Backpropagation is a method to calculate the gradient of the loss function (produces the cost associated with a given state) with respect to the weights in an ANN.

In 1970, Linnainmaa finally published the general method for automatic differentiation (AD) of discrete connected networks of nested differentiable functions.[62][63]

In 1986, Rumelhart, Hinton and Williams noted that this method can generate useful internal representations of incoming data in hidden layers of neural networks.[69]

The choice of the cost function depends on factors such as the learning type (supervised, unsupervised, reinforcement, etc.) and the activation function.

For example, when performing supervised learning on a multiclass classification problem, common choices for the activation function and cost function are the softmax function and cross entropy function, respectively.

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The model consists of multiple layers, each of which has a rectified linear unit as its activation function for non-linear transformation.

The network is trained to minimize L2 error for predicting the mask ranging over the entire training set containing bounding boxes represented as masks.

the cost function is related to the mismatch between our mapping and the data and it implicitly contains prior knowledge about the problem domain.[77]

commonly used cost is the mean-squared error, which tries to minimize the average squared error between the network's output,

Minimizing this cost using gradient descent for the class of neural networks called multilayer perceptrons (MLP), produces the backpropagation algorithm for training neural networks.

Tasks that fall within the paradigm of supervised learning are pattern recognition (also known as classification) and regression (also known as function approximation).

The supervised learning paradigm is also applicable to sequential data (e.g., for hand writing, speech and gesture recognition).

This can be thought of as learning with a 'teacher', in the form of a function that provides continuous feedback on the quality of solutions obtained thus far.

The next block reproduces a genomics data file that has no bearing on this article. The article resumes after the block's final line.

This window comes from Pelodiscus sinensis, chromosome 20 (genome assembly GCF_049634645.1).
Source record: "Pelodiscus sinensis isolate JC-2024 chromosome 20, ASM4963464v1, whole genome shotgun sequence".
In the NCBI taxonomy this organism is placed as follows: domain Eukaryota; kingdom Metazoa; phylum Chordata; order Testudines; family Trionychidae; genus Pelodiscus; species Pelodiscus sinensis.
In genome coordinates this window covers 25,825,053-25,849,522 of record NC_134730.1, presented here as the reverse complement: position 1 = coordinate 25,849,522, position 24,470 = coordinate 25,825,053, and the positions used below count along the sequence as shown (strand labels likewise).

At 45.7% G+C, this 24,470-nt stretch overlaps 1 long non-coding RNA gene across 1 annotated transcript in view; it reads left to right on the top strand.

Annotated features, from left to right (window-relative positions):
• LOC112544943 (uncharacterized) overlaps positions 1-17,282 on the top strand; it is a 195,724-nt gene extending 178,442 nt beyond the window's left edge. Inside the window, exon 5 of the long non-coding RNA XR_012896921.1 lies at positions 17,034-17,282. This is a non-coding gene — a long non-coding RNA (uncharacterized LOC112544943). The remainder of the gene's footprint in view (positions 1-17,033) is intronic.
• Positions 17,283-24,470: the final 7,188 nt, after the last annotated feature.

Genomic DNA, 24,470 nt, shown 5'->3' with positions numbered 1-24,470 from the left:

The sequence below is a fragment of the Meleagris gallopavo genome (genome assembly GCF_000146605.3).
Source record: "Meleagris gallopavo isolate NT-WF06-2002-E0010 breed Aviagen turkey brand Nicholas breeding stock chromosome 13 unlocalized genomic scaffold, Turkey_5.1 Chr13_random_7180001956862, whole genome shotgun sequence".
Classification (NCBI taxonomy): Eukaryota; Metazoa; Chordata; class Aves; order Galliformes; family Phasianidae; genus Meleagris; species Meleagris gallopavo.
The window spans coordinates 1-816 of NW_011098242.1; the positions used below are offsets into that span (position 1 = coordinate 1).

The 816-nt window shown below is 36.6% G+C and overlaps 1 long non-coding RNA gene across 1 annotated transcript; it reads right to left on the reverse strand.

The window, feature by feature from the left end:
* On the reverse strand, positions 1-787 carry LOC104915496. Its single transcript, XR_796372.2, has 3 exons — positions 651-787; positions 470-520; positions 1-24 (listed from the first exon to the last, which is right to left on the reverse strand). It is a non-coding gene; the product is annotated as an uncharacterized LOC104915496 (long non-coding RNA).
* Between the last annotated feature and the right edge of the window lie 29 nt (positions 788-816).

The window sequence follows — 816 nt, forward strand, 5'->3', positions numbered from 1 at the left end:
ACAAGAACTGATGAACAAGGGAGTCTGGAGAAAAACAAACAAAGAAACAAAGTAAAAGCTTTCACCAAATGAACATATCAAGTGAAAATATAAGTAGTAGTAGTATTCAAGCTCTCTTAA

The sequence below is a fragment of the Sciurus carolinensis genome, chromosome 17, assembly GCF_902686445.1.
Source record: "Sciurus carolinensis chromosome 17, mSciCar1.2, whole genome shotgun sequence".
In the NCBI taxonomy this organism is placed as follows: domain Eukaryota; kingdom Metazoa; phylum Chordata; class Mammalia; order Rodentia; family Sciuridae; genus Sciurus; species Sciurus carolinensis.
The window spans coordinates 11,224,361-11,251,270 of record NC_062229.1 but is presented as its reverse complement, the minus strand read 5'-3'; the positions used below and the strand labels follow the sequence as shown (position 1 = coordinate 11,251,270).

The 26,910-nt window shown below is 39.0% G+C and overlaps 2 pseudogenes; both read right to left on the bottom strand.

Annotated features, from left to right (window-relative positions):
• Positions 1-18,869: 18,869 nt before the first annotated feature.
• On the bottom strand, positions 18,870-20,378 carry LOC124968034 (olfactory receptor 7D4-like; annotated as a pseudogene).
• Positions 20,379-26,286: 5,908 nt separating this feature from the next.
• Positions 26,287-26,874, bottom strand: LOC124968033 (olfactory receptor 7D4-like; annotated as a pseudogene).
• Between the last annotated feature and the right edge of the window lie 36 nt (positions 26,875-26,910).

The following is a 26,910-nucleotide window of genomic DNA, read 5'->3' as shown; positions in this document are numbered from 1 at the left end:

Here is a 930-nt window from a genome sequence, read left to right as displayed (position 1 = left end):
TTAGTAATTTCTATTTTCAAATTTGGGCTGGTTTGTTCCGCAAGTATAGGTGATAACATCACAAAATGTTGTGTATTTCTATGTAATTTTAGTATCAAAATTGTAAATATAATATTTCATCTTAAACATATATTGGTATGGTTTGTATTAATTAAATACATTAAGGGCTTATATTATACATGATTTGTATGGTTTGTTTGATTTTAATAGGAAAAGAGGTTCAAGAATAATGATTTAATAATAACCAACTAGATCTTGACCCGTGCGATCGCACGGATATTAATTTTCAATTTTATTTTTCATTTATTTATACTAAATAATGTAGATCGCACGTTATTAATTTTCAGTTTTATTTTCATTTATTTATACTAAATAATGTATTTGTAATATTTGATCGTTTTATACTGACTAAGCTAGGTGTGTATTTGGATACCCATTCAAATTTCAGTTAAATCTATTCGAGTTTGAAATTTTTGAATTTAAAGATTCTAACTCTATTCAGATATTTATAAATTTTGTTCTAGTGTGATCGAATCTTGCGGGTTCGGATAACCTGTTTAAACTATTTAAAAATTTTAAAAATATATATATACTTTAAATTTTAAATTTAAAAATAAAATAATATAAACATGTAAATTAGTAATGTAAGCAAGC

The cost function is dependent on the task (the model domain) and any a priori assumptions (the implicit properties of the model, its parameters and the observed variables).

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whereas in statistical modeling, it could be related to the posterior probability of the model given the data (note that in both of those examples those quantities would be maximized rather than minimized).

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The aim is to discover a policy for selecting actions that minimizes some measure of a long-term cost, e.g., the expected cumulative cost.

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because of the ability of Artificial neural networks to mitigate losses of accuracy even when reducing the discretization grid density for numerically approximating the solution of the original control problems.

Tasks that fall within the paradigm of reinforcement learning are control problems, games and other sequential decision making tasks.

Training a neural network model essentially means selecting one model from the set of allowed models (or, in a Bayesian framework, determining a distribution over the set of allowed models) that minimizes the cost.

This is done by simply taking the derivative of the cost function with respect to the network parameters and then changing those parameters in a gradient-related direction.

When an input vector is presented to the network, it is propagated forward through the network, layer by layer, until it reaches the output layer.

The error values are then propagated from the output back through the network, until each neuron has an associated error value that reflects its contribution to the original output.

In the second phase, this gradient is fed to the optimization method, which in turn uses it to update the weights, in an attempt to minimize the loss function.

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The following is pseudocode for a stochastic gradient descent algorithm for training a three-layer network (only one hidden layer):

The lines labeled 'backward pass' can be implemented using the backpropagation algorithm, which calculates the gradient of the error of the network regarding the network's modifiable weights.[92]

is important, since a high value can cause too strong a change, causing the minimum to be missed, while a too low learning rate slows the training unnecessarily.

In order to avoid oscillation inside the network such as alternating connection weights, and to improve the rate of convergence, refinements of this algorithm use an adaptive learning rate.[93]

Similar to a ball rolling down a mountain, whose current speed is determined not only by the current slope of the mountain but also by its own inertia, inertia can be added: